Steven Holl Sued Over 'Inaccessible' Library Design

John Hill
24. mei 2023
The stair and tiers with bookcases on opening day, September 24, 2019. These levels, some of which can only be reached via the stair, are a major part of the lawsuit. (Photo: John Hill/World-Architects)

On September 24, 2019, the much-anticipated, long-time-in-the-making (Holl was hired in 2010) Hunters Point Library branch of the Queens Public Library opened to the public. The preliminary fanfare and celebratory mood around the opening quickly subsided, then soured, as the building was criticized over portions that were inaccessible, the Department of Justice opened an investigation in October, and before the end of the year a lawsuit was filed by the nonprofit Disability Rights Advocates. 

Cascading tiers of bookshelves rising from the lobby were the focus of attention in that first lawsuit and in the new one filed on May 17, 2023, since they comprise a major design feature but are in the majority inaccessible. The design by Steven Holl Architects was able to become a building — granted a permit by the Department of Buildings — because, reportedly, the librarians would fetch materials from those levels for patrons unable to do so. Not only would those levels be inaccessible to patrons in wheelchairs or those otherwise unable to walk up the stairs, those patrons would have to know exactly which book they wanted; they could not partake in browsing the shelves, an important part of using any library. The shelves on the inaccessible levels were emptied of their contents shortly after opening day, moved elsewhere in the library.

Regardless of these design flaws, the City's Department of Design and Construction boasted of the library's “stunning design” in a press release ahead of the library's opening. “The 22,000-square-foot building is 82 feet high and oriented vertically,” it describes, “with interior stairs that rise from an open-spaced entry through six levels up to a rooftop bleacher-style seating and reading area.” No hint of disappointment with Holl's vertically oriented design can be found in this description of the elements that are the sources of the lawsuits; it was only after the library opened and received criticisms over accessibility that the City appeared to take notice.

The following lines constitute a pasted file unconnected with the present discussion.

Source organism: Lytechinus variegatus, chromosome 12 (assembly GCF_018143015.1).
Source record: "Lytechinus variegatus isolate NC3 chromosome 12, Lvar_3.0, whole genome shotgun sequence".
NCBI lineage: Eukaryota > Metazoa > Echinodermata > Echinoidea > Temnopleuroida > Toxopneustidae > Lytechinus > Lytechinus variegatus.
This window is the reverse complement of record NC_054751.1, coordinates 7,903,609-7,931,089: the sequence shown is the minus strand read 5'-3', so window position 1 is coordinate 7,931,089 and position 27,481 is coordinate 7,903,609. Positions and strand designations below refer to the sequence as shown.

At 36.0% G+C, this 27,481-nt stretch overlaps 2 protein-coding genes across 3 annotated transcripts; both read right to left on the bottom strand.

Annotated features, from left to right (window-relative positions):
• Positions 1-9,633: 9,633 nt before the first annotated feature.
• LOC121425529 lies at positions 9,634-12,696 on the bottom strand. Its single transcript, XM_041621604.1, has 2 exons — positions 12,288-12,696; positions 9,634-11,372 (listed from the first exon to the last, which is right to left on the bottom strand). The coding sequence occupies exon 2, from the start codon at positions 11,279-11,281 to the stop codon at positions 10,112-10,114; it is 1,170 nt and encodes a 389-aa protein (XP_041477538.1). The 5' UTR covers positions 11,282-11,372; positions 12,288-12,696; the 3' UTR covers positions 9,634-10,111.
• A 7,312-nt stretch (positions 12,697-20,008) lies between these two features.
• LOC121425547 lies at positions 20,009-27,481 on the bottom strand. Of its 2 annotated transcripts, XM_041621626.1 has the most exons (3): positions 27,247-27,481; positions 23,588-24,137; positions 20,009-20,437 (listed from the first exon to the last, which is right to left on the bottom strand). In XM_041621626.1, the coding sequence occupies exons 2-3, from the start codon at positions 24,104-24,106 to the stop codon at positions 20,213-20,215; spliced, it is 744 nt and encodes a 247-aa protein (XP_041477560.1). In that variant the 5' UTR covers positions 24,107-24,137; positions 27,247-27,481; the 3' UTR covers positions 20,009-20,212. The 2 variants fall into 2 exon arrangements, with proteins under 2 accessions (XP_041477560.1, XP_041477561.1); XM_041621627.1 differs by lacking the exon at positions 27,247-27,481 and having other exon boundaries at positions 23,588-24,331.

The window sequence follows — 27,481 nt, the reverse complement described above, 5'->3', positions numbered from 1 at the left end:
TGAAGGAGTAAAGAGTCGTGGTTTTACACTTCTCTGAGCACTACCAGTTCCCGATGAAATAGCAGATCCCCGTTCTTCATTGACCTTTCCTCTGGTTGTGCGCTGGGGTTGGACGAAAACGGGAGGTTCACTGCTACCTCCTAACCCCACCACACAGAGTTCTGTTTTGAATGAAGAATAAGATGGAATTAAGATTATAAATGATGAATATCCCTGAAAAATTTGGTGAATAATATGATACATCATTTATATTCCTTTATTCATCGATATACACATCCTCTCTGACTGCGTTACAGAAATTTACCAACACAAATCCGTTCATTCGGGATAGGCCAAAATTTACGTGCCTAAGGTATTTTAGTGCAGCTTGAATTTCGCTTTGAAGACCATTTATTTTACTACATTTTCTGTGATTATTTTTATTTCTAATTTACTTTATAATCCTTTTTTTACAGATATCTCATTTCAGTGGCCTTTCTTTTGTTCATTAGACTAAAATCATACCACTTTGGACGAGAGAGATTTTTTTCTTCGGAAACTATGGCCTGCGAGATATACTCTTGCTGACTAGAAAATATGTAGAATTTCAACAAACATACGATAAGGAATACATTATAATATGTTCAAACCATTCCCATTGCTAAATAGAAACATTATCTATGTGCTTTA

The opening of the large sculptural window of the building's main, Manhattan-facing facade follows the angle of the stair and mezzanine levels. (Photo: John Hill/World-Architects)

The lawsuit (PDF link) filed by the City of New York on May 17 in Manhattan Supreme Court names three defendants: Steven Holl Architects, principal Steven Holl, and design partner Christopher McVoy. The lawsuit alleges breach of contract, contractual indemnification, and negligence/professional malpractice. The City is seeking "remediation costs estimated at not less than $10 million" to cover the "substantial changes" needed to make the library compliant; no changes have been carried out to date, and it's not clear what those changes would be or if Holl's office would be involved. 

In addition to highlighting “several primary design elements of the building” not being fully accessible, the lawsuit also mentions “bathroom layout, door clearances, and the like” as not meeting ADA standards. Main among the complaints are “The Main Staircase and the Inaccessible Tiers,” an ironically poetic heading in the lawsuit, which describes how the first and fifth of the tiers are accessible via elevator, but the second, third, and fourth tiers can only be reached by the stair. Other areas mentioned in the lawsuit include: “The Children’s Area on the Second Floor,” with its inaccessible sitting area; “The Fifth Floor Ramp” that is too steep per ADA and is the only means to access “The Rooftop Terrace.” Lastly, “Additional Areas” is chock a block with non-compliance issues, including ramps, doors, and wheelchair maneuverability, grab bars, and other features in the bathrooms.

World-Architects will be paying attention to this lawsuit as it progresses. Stay tuned.

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